• Retinoic Acid is crucial for gene expression, thyroid function, cell function and growth
            o Leukemia cells treated with retinoic acid have been shown to stop cell proliferation ( hence stop the cancer from continuing)

           o Retinoic Acid also controls formation of fingers in fetus development o Some studies have shown retinoids inhibit carcinogenesis!

 • Retinol is crucial for reproductive processes

 • Another big one that Retinol takes care of is… you guessed it, Vision! (retinol binds to opsin in our eyes and produces rhodopsin, which then breads down after light hits it. A form of retinal that is produced from that leads to the impulse sent to the optic nerve-hence we see!)



One of the first signs you are deficient is a decrease in night-vision.

The most common cause of blindness in children in the entire world is from Vitamin A deficiency, causing over 250,000 cases of blindness each year!

This deficiency is commonly seen with children also suffering from Protein Energy Malnutrition and the measles, increasing the rate of mortality by 10-20%, and more common in “developing countries”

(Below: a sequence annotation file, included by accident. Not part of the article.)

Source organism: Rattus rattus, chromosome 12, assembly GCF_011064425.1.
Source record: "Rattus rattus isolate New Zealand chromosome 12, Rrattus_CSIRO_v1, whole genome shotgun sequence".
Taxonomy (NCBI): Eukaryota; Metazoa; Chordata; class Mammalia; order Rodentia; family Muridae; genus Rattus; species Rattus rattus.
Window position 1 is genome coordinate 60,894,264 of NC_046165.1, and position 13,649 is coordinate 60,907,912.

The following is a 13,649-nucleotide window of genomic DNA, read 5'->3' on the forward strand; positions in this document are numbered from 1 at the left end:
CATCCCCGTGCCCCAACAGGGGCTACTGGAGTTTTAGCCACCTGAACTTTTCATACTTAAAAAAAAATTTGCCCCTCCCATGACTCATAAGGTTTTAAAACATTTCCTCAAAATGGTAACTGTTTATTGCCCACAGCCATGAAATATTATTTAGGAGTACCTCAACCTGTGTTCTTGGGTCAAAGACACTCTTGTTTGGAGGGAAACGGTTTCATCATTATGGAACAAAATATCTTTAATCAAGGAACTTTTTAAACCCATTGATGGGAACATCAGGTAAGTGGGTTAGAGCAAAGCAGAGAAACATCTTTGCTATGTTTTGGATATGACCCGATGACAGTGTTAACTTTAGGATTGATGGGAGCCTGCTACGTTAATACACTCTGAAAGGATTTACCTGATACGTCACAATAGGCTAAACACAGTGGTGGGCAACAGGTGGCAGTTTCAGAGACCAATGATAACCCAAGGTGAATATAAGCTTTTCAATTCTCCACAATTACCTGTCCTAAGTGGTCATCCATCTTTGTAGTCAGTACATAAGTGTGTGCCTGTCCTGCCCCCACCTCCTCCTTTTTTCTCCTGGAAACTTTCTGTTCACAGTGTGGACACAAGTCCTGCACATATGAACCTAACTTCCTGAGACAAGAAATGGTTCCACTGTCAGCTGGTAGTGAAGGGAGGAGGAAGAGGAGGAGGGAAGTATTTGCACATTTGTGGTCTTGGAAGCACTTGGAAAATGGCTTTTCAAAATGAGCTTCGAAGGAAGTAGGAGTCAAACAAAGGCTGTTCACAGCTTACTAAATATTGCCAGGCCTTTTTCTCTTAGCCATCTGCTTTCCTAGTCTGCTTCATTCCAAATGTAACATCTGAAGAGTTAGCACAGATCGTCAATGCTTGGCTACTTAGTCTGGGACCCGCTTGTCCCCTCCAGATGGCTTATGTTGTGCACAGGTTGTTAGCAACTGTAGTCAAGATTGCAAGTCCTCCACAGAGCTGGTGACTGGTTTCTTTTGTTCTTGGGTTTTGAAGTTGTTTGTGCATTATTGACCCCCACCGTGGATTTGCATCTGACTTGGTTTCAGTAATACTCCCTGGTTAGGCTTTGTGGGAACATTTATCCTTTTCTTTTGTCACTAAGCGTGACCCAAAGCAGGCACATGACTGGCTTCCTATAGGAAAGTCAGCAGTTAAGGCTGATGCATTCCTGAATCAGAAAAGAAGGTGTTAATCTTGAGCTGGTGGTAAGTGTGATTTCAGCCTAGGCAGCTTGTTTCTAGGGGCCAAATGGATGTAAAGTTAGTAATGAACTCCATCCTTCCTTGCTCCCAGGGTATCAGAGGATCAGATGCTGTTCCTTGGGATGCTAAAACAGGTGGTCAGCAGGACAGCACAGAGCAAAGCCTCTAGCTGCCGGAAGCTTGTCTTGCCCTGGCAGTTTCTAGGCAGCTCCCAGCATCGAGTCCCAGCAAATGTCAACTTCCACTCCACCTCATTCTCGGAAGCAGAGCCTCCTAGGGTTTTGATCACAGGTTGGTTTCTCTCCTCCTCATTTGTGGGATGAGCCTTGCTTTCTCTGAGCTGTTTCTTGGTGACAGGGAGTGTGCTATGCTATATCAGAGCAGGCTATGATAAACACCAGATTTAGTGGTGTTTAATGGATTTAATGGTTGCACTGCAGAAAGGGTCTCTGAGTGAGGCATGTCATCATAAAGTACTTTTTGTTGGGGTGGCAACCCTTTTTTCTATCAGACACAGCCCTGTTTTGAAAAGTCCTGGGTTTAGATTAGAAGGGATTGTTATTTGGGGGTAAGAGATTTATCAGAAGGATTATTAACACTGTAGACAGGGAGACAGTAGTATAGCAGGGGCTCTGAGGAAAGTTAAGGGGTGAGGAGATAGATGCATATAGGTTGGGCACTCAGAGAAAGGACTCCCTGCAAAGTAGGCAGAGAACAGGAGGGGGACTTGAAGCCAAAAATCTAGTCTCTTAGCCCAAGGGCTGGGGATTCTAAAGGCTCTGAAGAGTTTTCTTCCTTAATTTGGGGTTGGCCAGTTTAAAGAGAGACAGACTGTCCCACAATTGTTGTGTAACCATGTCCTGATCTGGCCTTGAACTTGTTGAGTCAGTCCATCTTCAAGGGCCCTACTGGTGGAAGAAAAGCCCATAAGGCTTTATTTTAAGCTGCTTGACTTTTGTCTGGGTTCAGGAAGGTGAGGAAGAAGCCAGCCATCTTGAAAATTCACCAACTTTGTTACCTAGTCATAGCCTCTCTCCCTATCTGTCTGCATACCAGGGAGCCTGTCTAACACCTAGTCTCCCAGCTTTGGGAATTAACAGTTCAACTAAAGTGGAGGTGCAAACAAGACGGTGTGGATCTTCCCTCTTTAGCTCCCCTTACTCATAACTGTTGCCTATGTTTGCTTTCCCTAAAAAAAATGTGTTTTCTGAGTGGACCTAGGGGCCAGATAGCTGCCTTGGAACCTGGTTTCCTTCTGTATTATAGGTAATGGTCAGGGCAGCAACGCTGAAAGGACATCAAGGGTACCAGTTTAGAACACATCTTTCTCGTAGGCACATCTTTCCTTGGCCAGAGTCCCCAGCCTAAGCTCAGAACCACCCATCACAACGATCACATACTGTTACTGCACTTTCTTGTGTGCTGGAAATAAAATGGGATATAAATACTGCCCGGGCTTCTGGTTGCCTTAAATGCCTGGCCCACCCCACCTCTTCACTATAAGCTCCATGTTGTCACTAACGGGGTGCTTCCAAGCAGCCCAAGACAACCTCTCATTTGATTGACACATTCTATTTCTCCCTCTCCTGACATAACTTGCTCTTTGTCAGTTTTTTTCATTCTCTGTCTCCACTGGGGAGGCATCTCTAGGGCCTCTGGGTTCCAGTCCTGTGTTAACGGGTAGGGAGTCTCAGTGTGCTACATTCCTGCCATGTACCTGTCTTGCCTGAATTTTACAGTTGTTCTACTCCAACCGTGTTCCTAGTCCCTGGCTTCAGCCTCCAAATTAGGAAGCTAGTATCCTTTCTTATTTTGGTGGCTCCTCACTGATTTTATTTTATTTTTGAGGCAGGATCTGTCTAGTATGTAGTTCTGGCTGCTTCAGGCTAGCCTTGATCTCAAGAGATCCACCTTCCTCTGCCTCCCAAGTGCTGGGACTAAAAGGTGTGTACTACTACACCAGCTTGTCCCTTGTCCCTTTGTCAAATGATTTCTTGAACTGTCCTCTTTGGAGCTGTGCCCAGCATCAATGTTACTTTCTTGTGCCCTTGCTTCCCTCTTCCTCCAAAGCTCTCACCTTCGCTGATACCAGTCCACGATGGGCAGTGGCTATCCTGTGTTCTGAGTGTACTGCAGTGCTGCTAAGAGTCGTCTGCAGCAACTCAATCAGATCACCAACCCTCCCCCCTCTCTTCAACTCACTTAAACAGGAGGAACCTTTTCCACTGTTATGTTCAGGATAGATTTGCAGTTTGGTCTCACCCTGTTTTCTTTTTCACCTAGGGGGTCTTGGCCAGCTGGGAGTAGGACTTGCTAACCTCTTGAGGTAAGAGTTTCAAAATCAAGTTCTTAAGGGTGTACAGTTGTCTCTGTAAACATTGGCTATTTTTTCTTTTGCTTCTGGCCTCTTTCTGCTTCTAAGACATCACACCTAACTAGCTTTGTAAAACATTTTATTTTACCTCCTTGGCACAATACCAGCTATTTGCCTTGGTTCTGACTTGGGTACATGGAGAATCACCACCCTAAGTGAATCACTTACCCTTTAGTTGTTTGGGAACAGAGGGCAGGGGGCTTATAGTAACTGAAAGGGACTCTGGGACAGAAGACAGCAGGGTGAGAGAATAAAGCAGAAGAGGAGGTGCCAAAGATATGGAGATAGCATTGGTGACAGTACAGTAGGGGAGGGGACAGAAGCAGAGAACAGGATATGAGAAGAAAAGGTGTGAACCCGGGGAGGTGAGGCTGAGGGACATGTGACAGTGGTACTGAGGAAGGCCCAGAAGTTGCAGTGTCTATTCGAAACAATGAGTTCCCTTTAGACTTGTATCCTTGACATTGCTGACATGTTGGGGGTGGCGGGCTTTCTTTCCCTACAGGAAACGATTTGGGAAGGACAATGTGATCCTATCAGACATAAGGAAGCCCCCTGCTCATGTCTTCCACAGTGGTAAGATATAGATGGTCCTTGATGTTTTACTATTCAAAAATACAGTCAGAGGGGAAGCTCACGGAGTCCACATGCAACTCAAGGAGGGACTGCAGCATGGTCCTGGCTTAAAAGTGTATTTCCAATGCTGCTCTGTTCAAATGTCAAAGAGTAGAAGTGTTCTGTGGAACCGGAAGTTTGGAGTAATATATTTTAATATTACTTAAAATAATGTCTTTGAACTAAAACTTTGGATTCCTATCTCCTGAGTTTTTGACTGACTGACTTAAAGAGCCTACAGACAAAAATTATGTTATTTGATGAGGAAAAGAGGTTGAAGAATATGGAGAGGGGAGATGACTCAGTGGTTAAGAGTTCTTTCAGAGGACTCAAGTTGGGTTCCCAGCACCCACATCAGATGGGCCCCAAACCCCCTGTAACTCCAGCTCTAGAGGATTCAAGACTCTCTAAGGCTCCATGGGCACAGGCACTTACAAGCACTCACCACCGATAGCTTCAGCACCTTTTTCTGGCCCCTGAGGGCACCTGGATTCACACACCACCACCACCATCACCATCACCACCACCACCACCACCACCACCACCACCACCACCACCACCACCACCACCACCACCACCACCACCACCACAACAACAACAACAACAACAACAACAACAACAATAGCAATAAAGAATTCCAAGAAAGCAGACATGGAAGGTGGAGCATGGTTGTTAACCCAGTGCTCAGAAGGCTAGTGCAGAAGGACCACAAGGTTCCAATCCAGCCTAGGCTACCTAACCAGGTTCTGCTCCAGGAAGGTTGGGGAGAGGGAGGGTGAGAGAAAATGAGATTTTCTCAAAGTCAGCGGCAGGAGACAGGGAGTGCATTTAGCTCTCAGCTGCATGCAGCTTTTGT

Xerophthalmia is the general term covering all eye manifestations due to Vitamin A deficiency. Why is it such a big issue in developing countries?

• Diets in the developing countries are typically based off staples: Maize, Rice, Wheat and Roots—– all of these are very low in beta-carotene and retinoids.

• These diets also tend to be extremely low in fat, unfortunately, you need fat in order to absorb Vitamin A.

• Even consumption of cow or human milk doesn’t help because those are both low in Vit. A

• Green, leafy and colorful vegetables are also not consumed nor produced as much in these areas- which are the greatest sources carotenoids!